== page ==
The saga of one-eyed Mighty Heart continues in Dominion Day

The saga of one-eyed Mighty Heart continues in Dominion Day
Photo: Julia Ferreira

Perhaps someday there will be a book written about him, but for now we can continue to enjoy the unfolding saga that is Mighty Heart.

His story will take a new turn on Canada Day (Thursday) as the nation’s reigning Horse of the Year will make a most popular return to the place where he became a star, when he headlines the field for the Dominion Day Stakes (G3) at Woodbine.

It was less than 10 months ago when the smallish son of Dramedy ran into the hearts and imaginations of North American racing fans with a sensational victory in the historic Queen’s Plate.

In running off with Canada’s version of the Kentucky Derby by more than seven lengths in one of the fastest times in the race’s history, Mighty Heart became an instant equine hero. A hero with only one eye.

Nobody knows exactly how it happened, but he lost the eye when he was only 2 weeks old. Returning from his farm paddock, he came back with an injury so severe that the eye could not be saved.

In addition to the early mishap, Mighty Heart comes from a relatively modest pedigree. Bred and owned by Larry Cordes, his sire was a stakes-winning son of Distorted Humor, but one who won only 4 of 18 starts. Not a hot commodity early on at stud, Dramedy was moved to Oklahoma and then to Saudi Arabia.

His dam, meanwhile, never lost on the racetrack, but the interestingly named Emma’s Bullseye, a daughter of City Place, raced only once, and that came in a maiden claiming event at Woodbine.

But no one told the bay colt with a white blaze and three white socks that he was not supposed to be something special on the race track.

Trained by one of Canada’s best, Josie Carroll, Mighty Heart was unraced at 2. He made his debut last February in a maiden special weight at Fair Grounds in a race that originally was scheduled for the turf. He ran like a horse with only one eye.

Lugging out badly in his first two starts down in New Orleans, one on dirt and one on turf, Mighty Heart looked anything but a horse on a fast track to stardom.

Given a little more time because of the COVID-delayed opening of Woodbine, we finally began to see what he could become in his third lifetime start.

Making himself right at home on Woodbine's all-weather main track, Mighty Heart impressively won the July maiden race by better than four lengths. A promising allowance race, in which he rallied to take the lead before succumbing in the stretch, came three weeks later. It was enough to give the Sept. 12 Queen’s Plate a try.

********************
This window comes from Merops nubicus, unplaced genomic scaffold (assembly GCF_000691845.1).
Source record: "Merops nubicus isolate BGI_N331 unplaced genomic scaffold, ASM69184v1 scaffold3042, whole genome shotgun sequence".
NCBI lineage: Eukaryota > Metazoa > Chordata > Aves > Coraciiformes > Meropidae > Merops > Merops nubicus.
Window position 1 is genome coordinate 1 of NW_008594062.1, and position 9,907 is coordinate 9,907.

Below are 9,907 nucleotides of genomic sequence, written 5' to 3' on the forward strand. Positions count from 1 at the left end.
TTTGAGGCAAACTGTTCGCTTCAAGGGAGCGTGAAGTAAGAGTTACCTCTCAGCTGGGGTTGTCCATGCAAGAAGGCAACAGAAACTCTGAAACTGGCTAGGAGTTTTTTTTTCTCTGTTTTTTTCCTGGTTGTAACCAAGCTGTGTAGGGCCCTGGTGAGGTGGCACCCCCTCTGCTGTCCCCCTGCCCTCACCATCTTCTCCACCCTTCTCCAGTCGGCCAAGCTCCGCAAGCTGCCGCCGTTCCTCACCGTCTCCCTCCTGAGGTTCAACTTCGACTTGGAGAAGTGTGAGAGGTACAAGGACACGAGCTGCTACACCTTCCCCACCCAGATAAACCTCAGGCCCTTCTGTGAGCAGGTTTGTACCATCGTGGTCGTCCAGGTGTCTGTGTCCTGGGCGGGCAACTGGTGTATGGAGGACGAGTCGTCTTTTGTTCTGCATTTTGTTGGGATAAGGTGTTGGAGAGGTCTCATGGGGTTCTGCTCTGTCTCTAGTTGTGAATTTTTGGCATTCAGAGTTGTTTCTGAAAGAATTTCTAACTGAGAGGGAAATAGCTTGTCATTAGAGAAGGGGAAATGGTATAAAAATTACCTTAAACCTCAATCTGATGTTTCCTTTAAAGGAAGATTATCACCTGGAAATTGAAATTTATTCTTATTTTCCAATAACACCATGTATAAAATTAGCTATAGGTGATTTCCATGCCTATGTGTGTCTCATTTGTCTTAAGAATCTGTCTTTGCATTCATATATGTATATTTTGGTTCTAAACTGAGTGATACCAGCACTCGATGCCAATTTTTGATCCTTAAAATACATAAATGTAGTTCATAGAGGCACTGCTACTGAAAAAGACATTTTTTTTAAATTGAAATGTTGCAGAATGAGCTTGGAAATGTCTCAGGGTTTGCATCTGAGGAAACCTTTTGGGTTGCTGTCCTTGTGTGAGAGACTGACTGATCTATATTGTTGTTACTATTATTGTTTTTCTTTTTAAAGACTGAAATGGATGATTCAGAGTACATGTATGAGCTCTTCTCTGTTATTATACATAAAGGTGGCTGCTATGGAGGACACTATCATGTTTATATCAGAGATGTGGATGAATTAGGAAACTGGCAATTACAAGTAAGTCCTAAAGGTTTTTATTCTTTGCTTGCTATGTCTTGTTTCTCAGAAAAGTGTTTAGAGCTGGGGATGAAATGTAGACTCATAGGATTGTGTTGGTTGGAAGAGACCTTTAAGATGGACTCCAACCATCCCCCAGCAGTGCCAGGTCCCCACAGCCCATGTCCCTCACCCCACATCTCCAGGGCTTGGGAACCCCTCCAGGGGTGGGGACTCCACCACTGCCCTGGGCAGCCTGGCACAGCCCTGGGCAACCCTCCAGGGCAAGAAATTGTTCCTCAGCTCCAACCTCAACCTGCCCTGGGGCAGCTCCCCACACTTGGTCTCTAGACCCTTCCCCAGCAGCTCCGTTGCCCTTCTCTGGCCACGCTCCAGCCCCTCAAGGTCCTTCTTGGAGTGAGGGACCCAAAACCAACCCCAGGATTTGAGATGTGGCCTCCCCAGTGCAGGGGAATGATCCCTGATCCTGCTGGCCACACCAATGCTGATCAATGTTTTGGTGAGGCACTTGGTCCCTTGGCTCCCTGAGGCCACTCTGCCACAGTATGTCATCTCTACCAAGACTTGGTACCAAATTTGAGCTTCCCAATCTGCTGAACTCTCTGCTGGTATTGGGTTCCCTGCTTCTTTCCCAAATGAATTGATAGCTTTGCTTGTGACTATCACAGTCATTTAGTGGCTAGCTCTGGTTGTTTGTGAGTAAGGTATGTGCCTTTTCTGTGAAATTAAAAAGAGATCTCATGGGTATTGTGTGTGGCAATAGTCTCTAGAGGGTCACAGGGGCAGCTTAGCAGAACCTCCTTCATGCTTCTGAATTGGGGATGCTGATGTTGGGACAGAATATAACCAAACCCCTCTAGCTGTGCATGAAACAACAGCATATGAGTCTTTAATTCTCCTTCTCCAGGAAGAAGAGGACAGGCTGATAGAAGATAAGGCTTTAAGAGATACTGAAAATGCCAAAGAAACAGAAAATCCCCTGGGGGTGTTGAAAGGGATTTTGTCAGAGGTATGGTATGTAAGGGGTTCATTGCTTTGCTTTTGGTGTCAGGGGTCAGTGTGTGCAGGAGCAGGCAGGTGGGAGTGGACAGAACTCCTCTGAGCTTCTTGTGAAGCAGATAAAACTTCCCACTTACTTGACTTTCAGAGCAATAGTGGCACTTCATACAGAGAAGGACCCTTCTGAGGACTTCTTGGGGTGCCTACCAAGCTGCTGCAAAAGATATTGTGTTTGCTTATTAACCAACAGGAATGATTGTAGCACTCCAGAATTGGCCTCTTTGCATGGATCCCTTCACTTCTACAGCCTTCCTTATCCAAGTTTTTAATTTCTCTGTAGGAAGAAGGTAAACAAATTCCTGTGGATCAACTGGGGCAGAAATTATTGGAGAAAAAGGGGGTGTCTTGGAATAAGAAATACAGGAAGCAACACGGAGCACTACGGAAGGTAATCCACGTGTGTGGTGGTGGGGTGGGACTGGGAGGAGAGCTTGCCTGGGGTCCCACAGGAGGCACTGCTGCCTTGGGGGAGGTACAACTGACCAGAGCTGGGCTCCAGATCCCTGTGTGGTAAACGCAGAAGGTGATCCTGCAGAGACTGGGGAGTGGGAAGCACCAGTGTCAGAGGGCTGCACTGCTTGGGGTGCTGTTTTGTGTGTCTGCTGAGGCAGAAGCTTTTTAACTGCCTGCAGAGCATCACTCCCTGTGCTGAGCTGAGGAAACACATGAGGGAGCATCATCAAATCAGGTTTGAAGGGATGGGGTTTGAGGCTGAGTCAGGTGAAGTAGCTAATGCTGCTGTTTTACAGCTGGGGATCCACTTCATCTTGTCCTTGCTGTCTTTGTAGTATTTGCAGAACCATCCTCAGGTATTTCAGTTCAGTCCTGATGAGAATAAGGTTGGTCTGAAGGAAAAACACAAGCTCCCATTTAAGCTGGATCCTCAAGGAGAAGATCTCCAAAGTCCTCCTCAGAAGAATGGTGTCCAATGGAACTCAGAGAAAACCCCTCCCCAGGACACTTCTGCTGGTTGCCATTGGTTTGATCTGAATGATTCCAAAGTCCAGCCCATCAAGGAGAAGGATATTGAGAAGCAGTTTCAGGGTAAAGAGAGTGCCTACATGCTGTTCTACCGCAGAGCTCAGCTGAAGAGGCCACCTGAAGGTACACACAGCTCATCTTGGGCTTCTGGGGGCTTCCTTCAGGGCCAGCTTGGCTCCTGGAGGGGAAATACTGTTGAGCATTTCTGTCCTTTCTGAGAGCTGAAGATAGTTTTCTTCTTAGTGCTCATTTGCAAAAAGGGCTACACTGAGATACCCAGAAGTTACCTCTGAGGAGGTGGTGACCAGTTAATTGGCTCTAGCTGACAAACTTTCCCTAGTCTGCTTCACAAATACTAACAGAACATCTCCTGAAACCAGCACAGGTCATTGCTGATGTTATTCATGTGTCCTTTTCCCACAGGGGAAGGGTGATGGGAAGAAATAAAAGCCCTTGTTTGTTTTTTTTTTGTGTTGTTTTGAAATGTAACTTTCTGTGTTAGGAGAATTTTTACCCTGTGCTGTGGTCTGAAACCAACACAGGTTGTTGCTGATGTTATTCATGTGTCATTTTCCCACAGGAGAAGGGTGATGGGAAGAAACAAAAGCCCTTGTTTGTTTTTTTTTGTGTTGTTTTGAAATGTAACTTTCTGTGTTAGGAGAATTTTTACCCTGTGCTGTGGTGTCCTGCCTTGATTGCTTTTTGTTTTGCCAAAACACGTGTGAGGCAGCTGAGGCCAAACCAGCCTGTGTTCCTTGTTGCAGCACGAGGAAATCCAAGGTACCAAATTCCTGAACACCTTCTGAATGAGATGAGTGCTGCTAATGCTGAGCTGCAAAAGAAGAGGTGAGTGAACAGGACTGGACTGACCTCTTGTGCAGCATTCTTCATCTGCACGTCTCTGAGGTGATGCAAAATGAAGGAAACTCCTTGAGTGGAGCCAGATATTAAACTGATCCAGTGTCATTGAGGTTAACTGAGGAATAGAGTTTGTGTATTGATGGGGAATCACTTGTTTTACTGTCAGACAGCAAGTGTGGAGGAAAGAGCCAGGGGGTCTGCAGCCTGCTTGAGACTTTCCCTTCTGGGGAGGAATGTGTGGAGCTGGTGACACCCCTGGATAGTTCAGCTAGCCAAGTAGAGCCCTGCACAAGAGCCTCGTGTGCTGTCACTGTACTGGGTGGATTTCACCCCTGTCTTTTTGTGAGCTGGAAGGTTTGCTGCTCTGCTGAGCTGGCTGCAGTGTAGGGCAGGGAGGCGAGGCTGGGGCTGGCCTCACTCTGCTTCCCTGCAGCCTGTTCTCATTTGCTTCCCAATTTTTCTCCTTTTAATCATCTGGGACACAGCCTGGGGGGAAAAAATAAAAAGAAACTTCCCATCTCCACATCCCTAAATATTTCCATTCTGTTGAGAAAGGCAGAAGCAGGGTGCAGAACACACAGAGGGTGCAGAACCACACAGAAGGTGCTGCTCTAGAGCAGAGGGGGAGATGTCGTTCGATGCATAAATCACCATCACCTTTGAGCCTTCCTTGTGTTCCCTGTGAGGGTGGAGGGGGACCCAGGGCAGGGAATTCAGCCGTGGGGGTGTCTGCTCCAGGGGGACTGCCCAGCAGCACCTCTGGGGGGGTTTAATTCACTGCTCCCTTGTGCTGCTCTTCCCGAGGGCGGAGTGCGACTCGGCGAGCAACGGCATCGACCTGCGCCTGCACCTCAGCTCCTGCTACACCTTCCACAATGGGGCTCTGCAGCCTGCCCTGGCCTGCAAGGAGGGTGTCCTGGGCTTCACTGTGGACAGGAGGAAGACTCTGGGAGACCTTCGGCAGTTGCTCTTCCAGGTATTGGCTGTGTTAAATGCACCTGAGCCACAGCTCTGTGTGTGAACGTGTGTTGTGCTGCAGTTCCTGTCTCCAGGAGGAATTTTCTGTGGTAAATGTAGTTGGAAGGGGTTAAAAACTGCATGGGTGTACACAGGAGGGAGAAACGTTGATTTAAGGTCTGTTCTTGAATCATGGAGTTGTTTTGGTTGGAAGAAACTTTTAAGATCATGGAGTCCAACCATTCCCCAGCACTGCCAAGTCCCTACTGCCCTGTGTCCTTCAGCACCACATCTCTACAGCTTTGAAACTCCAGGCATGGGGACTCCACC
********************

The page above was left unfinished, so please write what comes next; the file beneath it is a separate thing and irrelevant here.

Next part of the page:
Sent off at odds of 13-1 in Canada’s most famous race, the small, modestly bred, one-eyed horse made the most of his opportunity. The front-running performance was a tour de force.


Proving that his dominant performance on the synthetic track at Woodbine was no fluke, he earned his third career victory 17 days later.

The occasion was the Prince of Wales Stakes at Fort Erie, the second leg of the Canadian Triple Crown. As good as he had been on Woodbine’s main track, he now would have to validate the huge victory on a traditional dirt track.

Favored this time, and not a part of the early pace, Mighty Heart found room as the field turned into the stretch under rider Daisuke Fukumoto and pulled away for a decisive and popular victory.

Unfortunately, a second try at turf racing, and an attempt to become the first horse to sweep Canada’s Triple Crown in 17 years, ended with a tiring Mighty Heart fading to seventh. Still, the two big wins in the first two legs were enough to award the Cinderella story horse with Canadian racing’s biggest year-end honor.

Given plenty of time off, Carroll brought back the Canadian star in a very tough allowance race at Keeneland in April. Making his first start as an older horse, he set all the pace before yielding late to the American stakes winner South Bend.

In his next start, he displayed a mighty heart in fighting back to win a three-horse photo in the Blame Stakes at Churchill Downs over a graded-stakes-quality field. It would seem that the story of Mighty Heart is far from finished.

On Thursday, he will return to the races at Woodbine a national hero and a horse who has beaten all the odds to become a champion. I don't know about you, but I find it impossible not to root for Mighty Heart.

Meet Brian Zipse

Brian has been a passionate fan of horse racing his entire life. Taken to the races at a very young age, he has been lucky enough to see all the greats in person from Secretariat, Forego, and Ruffian through Rachel Alexandra, Zenyatta, American Pharoah and Justify. Before coming to HRN, Brian displayed his love for the sport through the development of his horse racing website, which quickly became one of the most popular blogs in the game. His racing partnership venture, Derby Day Racing, invites more fans to experience the thrill of racehorse ownership.

The Editor of Horse Racing Nation from 2010-2017, Brian authored a daily column as Zipse at the Track, created the popular racing webcast HorseCenter, and added his editorial flare to the overall content of the website. Now a Senior Writer for HRN, Brian continues to contribute his thoughts on racing, as well as hosting HorseCenter. A big supporter of thoroughbred aftercare, he serves on the Board of The Exceller Fund.

Brian's work has also been published on several leading industry sites. He has consulted for leading contest site Derby Wars and is a Vox Populi committee member. He is a voter for racing's Hall of Fame, as well as a weekly NTRA poll voter. 

A horse owner and graduate of DePaul University, Brian lives just outside of Louisville with his wife Candice and daughter Kendra.

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